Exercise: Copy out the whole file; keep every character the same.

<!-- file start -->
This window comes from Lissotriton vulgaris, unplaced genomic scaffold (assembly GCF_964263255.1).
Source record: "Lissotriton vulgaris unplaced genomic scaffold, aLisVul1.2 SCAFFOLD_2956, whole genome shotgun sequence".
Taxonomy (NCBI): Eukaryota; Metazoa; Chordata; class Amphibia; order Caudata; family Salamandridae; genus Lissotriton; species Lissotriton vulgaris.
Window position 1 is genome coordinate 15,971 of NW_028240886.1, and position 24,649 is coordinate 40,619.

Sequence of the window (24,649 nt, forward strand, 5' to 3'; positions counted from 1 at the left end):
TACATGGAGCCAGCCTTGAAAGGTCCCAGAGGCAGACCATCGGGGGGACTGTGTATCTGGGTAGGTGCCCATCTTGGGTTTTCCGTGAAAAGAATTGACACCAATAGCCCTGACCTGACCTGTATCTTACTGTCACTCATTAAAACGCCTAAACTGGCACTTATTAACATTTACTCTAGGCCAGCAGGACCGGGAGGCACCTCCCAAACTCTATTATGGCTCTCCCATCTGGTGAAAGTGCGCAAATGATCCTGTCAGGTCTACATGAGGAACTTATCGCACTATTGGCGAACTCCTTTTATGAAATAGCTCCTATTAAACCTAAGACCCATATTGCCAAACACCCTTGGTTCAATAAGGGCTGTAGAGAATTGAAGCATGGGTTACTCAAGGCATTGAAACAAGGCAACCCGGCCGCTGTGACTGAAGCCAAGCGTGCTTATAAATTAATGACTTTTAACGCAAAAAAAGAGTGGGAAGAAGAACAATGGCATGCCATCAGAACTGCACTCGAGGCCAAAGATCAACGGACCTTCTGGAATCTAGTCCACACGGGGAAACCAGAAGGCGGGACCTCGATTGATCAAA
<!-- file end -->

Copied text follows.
This window comes from Lissotriton vulgaris, unplaced genomic scaffold (assembly GCF_964263255.1).
Source record: "Lissotriton vulgaris unplaced genomic scaffold, aLisVul1.2 SCAFFOLD_2956, whole genome shotgun sequence".
Taxonomy (NCBI): Eukaryota; Metazoa; Chordata; class Amphibia; order Caudata; family Salamandridae; genus Lissotriton; species Lissotriton vulgaris.
Window position 1 is genome coordinate 15,971 of NW_028240886.1, and position 24,649 is coordinate 40,619.

Sequence of the window (24,649 nt, forward strand, 5' to 3'; positions counted from 1 at the left end):
TACATGGAGCCAGCCTTGAAAGGTCCCAGAGGCAGACCATCGGGGGGACTGTGTATCTGGGTAGGTGCCCATCTTGGGTTTTCCGTGAAAAGAATTGACACCAATAGCCCTGACCTGACCTGTATCTTACTGTCACTCATTAAAACGCCTAAACTGGCACTTATTAACATTTACTCTAGGCCAGCAGGACCGGGAGGCACCTCCCAAACTCTATTATGGCTCTCCCATCTGGTGAAAGTGCGCAAATGATCCTGTCAGGTCTACATGAGGAACTTATCGCACTATTGGCGAACTCCTTTTATGAAATAGCTCCTATTAAACCTAAGACCCATATTGCCAAACACCCTTGGTTCAATAAGGGCTGTAGAGAATTGAAGCATGGGTTACTCAAGGCATTGAAACAAGGCAACCCGGCCGCTGTGACTGAAGCCAAGCGTGCTTATAAATTAATGACTTTTAACGCAAAAAAAGAGTGGGAAGAAGAACAATGGCATGCCATCAGAACTGCACTCGAGGCCAAAGATCAACGGACCTTCTGGAATCTAGTCCACACGGGGAAACCAGAAGGCGGGACCTCGATTGATCAAA